So, because you are lukewarm—neither hot nor cold—I am about to spit you out of my mouth – Revelation 3:16
In this verse, the Lord Jesus Christ speaks to the congregation of ancient Laodicea. His message is not one that is unperturbed by their sins and accepting them regardless. On the contrary, it is a threatening rebuke that offers damnation for those that reject His words.
Theologian A Johnson (1999) writes “The two adjectives in “neither hot nor cold” should be understood together as equivalent to “lukewarmness” (v. 16). That is to say, they were useless to Christ because they were complacent, self satisfied, and indifferent to the real issues of faith in him and of discipleship.”
Laodicea was a wealthy city. The people had money. They were merchants of purple cloth (a luxurious item at the time to trade with), they had special medical breakthroughs which supposedly could cure blindness. They were self sufficient and indifferent about it. However, the deeper problem in the Laodicean church was not simply their indifference. It was their ignorance of their real condition: “You say, `I am rich; I have acquired wealth and do not need a thing.'” Notice how this statement is related to the general condition of the majority of the population —rich in material possessions and self-sufficient. The spirit of the surrounding culture had crept into the congregation and had paralyzed their spiritual life.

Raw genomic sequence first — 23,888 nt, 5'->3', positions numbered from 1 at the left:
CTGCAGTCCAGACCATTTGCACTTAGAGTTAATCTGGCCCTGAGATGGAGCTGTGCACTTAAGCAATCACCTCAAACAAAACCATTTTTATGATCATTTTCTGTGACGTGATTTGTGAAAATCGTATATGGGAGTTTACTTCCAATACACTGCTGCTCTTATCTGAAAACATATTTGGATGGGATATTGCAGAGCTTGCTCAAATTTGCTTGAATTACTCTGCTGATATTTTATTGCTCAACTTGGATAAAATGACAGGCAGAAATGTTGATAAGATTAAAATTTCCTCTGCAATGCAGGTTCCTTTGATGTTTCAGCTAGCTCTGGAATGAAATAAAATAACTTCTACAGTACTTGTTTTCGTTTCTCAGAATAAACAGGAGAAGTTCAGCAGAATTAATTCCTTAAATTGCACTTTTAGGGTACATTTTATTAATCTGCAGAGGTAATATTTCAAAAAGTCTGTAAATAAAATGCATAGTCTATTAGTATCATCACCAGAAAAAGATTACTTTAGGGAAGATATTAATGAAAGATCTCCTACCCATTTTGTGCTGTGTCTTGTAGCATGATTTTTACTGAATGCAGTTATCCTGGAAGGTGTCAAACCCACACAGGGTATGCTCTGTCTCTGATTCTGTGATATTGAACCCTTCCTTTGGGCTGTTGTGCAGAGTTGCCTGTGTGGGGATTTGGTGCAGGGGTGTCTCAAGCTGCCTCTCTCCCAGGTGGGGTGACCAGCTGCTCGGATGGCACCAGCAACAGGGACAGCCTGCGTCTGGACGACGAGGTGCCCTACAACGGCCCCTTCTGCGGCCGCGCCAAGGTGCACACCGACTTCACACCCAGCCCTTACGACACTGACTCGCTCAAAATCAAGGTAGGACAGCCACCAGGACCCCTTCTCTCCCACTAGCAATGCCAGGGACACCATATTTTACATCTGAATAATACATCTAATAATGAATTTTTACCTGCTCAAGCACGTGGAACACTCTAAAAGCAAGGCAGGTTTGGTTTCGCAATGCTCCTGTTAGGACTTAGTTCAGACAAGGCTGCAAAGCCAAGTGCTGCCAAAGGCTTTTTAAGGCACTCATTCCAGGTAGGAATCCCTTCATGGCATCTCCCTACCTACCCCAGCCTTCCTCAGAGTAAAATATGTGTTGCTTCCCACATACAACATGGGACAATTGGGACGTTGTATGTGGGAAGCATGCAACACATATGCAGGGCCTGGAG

The Laodiceans may have interpreted their material wealth as a blessing from God and thus have been self-deceived as to their true spiritual state (Johnson. 1999). A congregation that believes material blessing is a sign God is pleased with them, is one whose theology is disconnected from the poverty of the Son of Man. Hanging on a cross and enduring suffering for the sinful, whilst offering a cross and self denial to his followers. The same Son of Man who states, “blessed are the poor” and “woe to the rich”.
This message spoken to Laodicea speaks to our own comfortable, material rich lives today. Not reading the Bible daily, not repenting of sin, prayer becoming an inconvenience, and offering one’s life in servitude to the poor? How few of us in the West can honestly say we are following Christ wholeheartedly? Many are Luke warm. Destined to be spat out and sadly blind to their spiritual condition – just like the Laodiceans they believe their material ‘blessings’ are a sign of God’s favour.
Christ’s statement “I rebuke and discipline” speaks of his love (Prov 3:12; 1Cor 11:32; Heb 12:6). He spits out those he does not love and “rebukes” (elencho, “reproves,” “convicts”) and disciplines those who hear his voice. The difference between the expelled and the disciplined lies in their response: “So be earnest [zeleuo, `zealous,’ `enthusiastic’] and repent.” Repentance comes from rekindling ones loyalty to Christ and proving such repentance by your deeds (Acts 26:20).